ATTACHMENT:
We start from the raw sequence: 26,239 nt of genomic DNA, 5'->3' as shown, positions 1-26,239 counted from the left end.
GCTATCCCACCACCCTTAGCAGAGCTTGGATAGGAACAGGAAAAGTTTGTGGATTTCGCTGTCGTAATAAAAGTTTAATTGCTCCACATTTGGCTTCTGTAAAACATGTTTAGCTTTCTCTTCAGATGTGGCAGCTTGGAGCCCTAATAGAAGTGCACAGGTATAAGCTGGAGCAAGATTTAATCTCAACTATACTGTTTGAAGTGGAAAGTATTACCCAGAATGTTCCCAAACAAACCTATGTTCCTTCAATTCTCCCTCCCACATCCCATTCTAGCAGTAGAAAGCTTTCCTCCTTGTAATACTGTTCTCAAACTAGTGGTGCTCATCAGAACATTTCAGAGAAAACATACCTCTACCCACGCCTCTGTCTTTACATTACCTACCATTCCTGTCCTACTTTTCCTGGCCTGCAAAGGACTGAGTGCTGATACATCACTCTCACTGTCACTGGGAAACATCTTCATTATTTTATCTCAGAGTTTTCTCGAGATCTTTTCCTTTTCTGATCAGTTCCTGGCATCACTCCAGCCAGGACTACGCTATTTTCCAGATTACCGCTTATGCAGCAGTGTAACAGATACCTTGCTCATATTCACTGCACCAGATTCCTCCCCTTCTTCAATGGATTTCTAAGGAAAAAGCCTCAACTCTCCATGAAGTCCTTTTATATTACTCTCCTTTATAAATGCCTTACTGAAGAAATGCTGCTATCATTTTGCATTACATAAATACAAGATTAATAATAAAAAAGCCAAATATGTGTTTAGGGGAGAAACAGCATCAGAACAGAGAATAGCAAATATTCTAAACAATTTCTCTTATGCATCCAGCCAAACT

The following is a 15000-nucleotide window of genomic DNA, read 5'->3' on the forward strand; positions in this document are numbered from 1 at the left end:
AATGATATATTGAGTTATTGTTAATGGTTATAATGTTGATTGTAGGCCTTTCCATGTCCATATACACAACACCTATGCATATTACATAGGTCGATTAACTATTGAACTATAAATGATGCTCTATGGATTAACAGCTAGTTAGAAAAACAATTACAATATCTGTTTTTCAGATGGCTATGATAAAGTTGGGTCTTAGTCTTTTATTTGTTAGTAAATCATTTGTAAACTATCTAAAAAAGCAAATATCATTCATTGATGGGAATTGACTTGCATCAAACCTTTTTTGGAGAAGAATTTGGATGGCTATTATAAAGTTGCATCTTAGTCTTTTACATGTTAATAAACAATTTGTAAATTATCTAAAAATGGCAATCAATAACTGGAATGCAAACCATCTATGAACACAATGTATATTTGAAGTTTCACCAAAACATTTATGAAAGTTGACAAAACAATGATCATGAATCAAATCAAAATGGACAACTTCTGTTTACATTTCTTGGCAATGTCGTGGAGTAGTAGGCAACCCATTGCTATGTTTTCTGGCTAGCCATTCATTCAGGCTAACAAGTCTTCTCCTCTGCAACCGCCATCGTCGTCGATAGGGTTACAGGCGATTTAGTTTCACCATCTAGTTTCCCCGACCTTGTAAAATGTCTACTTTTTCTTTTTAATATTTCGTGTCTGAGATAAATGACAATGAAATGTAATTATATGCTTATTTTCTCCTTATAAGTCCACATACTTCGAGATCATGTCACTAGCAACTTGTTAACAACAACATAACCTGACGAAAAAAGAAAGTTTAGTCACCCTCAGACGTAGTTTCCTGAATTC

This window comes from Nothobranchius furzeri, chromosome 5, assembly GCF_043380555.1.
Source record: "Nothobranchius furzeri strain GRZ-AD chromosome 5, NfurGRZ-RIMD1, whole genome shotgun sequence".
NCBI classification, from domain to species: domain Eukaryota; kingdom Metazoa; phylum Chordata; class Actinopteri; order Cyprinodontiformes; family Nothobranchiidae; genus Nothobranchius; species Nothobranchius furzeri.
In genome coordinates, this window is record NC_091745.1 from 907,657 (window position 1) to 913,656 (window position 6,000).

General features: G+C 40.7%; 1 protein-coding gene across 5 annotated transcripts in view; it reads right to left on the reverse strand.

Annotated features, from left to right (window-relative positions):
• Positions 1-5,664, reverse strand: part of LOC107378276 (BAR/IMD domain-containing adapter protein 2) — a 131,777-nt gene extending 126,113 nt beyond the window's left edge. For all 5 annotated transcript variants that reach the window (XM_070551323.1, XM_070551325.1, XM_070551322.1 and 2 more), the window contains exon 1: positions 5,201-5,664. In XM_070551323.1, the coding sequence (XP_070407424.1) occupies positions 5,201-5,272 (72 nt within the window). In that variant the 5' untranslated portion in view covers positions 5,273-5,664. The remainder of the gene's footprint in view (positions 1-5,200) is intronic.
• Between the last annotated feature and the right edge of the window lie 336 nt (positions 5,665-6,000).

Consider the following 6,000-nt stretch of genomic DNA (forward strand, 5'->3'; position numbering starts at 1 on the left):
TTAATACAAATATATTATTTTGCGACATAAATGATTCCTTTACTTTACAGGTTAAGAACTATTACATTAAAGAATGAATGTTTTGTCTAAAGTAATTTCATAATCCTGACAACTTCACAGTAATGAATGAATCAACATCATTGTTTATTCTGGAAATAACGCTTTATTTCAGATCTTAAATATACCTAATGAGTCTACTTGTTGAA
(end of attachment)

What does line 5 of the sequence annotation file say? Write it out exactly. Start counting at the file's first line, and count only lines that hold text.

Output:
This window comes from Nothobranchius furzeri, chromosome 5, assembly GCF_043380555.1.